Blanck Mass - Animated Violence Mild (Sacred Bones)
Benjamin John Power may have one of the most appropriate surnames to dawn upon the world of electronic music. The Blanck Mass entity/project is indeed a beast of such colossal and visceral power that you would be hard-pressed not to stand back in awe once the sound waves of Power’s music blast through the speakers.
But beneath the surface of the sound, Blanck Mass has always brought forth something more. It has always carried a deeper message within. If World Eater successfully conveyed the human duality of being torn apart between our rational ability for good and the primal, animalistic urges and feelings we carry within almost as if it was the musical response to Hermann Hesse’s classic “Steppenwolf”, Animated Violence Mild directs us to the fast-paced and unsubtle world of consumerism, almost reminding us of that famous Tyler Durden quote: “The things you own end up owning you”.
Right from the start, the record is as blunt and straight-forward as the album’s suggestive cover art. After a brief introduction, “Death Drop” and “House vs. House” open already in 5th gear, with blasting beats, powerful lead synthesizers, screaming vocals (yup) and suffocating layers of noise which, despite their brute force, never obliterate the melodies (the excellent Odd Scene / Shit Luck EP teased this musical direction fantastically). “Hush Money”, though not being a ballad by any stretch of the imagination, slows things down and introduces more structured dynamics, providing us some room to breathe. “Love is a Parasite” very subtly makes drum sounds and beats almost sound like coins dropping in the background of the track, and then it carries us through a melodious build-up of near-operatic caliber. The record’s softest and most harmonious moment comes in the shape of “Creature/West Fuqua”, an elongated interlude that soothes the listener with the delicate sounds of harps, eventually fading out and giving way to the pulsating bliss and defiance of “No Dice”, one of the album’s highlights. Finally, coming back full circle, “Wings of Hate” delivers on the title and closes out the sense-assaulting ride with electronic aggressiveness and uplifting melody walking hand in hand as if they were made for one another despite their conflicting nature. The co-existence of these two contradictory entities remains, in fact, one of the artist’s greatest strengths.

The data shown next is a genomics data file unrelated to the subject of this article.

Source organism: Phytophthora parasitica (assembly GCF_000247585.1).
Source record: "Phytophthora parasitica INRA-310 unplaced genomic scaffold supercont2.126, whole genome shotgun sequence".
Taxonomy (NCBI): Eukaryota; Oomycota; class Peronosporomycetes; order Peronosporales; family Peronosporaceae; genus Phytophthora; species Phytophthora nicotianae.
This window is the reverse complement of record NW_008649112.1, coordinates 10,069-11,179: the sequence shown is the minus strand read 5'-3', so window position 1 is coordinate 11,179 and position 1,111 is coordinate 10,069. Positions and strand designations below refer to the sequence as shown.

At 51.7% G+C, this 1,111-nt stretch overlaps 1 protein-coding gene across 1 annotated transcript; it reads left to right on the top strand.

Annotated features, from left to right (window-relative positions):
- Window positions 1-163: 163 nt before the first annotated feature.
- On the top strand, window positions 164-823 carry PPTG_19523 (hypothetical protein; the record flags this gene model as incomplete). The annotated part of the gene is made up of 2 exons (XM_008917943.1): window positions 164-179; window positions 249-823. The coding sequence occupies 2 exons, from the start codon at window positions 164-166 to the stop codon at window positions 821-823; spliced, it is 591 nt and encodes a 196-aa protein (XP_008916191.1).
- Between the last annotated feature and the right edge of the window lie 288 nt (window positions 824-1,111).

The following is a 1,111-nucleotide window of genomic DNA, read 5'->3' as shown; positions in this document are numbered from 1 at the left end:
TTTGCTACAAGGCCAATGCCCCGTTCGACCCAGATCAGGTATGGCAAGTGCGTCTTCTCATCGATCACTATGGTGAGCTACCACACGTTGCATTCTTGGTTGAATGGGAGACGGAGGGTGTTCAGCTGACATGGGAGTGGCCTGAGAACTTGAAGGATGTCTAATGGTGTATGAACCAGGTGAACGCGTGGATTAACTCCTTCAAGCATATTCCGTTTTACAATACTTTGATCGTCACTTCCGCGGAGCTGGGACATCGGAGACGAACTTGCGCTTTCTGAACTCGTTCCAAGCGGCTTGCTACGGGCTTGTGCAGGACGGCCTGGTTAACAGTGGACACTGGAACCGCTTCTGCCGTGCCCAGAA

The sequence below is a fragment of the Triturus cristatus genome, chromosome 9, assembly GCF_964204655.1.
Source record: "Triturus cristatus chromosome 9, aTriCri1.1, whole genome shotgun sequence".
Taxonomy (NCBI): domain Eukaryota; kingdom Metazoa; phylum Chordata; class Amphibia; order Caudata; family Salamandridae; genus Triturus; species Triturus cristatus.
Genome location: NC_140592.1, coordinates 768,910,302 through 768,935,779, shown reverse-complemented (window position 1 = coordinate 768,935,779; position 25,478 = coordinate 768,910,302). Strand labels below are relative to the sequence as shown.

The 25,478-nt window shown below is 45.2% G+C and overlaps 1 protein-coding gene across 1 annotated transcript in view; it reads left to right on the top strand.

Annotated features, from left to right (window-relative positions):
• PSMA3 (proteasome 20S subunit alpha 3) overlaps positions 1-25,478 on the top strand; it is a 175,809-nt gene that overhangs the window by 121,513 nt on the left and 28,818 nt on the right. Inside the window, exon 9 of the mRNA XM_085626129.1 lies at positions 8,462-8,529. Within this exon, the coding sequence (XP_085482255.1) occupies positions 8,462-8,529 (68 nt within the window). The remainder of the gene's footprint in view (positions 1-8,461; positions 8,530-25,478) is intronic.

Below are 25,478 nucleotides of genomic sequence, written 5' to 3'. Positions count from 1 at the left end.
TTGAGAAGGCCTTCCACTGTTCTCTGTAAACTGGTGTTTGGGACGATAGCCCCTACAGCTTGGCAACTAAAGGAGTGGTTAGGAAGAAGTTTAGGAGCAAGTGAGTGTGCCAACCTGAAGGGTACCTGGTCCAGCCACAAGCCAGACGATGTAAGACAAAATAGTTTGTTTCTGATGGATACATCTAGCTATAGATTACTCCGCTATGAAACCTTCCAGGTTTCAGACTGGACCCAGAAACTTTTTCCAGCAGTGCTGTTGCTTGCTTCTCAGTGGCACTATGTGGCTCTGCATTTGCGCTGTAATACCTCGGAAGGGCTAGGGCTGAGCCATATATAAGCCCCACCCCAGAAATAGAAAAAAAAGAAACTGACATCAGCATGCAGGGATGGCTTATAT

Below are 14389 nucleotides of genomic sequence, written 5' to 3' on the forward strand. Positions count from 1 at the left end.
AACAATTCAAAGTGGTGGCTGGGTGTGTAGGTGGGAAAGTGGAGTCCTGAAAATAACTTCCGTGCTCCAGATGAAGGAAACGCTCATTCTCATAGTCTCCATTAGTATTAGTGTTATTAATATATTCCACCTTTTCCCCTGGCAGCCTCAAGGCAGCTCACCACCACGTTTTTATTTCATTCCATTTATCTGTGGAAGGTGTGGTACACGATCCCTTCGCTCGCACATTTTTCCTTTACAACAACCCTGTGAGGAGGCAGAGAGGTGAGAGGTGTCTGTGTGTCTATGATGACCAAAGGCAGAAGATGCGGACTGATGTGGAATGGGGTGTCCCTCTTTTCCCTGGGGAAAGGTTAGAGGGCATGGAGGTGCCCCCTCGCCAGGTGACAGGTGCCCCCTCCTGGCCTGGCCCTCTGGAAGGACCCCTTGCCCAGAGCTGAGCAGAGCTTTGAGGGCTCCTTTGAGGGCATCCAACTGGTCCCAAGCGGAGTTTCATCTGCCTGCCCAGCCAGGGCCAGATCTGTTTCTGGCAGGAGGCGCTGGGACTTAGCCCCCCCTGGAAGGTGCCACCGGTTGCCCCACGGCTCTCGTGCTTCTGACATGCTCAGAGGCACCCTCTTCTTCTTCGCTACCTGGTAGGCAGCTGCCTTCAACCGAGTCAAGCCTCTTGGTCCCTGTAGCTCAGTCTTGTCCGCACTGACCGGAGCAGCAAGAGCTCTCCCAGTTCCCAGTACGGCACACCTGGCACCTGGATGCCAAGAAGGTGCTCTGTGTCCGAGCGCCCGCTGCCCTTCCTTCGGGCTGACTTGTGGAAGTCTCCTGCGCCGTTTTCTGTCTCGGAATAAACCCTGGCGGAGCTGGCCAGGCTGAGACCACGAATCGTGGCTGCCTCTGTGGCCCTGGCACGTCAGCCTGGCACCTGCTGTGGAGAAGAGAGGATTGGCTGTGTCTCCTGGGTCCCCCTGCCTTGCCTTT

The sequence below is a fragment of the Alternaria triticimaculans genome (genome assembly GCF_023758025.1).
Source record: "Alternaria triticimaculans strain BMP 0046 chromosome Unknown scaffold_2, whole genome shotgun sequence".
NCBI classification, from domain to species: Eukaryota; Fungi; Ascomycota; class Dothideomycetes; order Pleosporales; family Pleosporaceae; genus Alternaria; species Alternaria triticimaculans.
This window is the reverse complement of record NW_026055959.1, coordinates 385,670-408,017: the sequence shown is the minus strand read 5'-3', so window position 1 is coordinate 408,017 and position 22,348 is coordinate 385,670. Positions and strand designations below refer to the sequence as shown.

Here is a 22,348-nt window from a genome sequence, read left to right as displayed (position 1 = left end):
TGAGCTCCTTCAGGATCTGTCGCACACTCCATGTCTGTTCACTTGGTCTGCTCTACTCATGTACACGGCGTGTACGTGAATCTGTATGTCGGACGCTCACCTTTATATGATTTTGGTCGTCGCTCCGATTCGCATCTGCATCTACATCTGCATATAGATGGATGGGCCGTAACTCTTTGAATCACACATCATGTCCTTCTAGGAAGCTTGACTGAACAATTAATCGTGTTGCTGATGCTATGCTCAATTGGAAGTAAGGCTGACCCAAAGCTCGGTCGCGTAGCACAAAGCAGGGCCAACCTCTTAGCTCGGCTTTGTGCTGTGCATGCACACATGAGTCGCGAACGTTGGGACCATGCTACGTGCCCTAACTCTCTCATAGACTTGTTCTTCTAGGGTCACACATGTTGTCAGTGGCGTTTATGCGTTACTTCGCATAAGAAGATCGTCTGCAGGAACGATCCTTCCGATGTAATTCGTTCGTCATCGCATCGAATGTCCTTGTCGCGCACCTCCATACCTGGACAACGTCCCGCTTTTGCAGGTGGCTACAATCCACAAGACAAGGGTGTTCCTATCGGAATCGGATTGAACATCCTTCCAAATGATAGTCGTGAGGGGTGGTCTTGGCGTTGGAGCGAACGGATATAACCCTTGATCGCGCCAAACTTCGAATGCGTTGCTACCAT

Though it deserved to stick the landing better than with the last track fading away into oblivion, Animated Violence Mild is, yet again, another puissant work from Benjamin John Power. Blanck Mass has crafted a singular and immediately recognizable sound throughout the years that merges beauty and belligerence like few acts in the music world do. A truly unique and dangerous world into which to dive headfirst.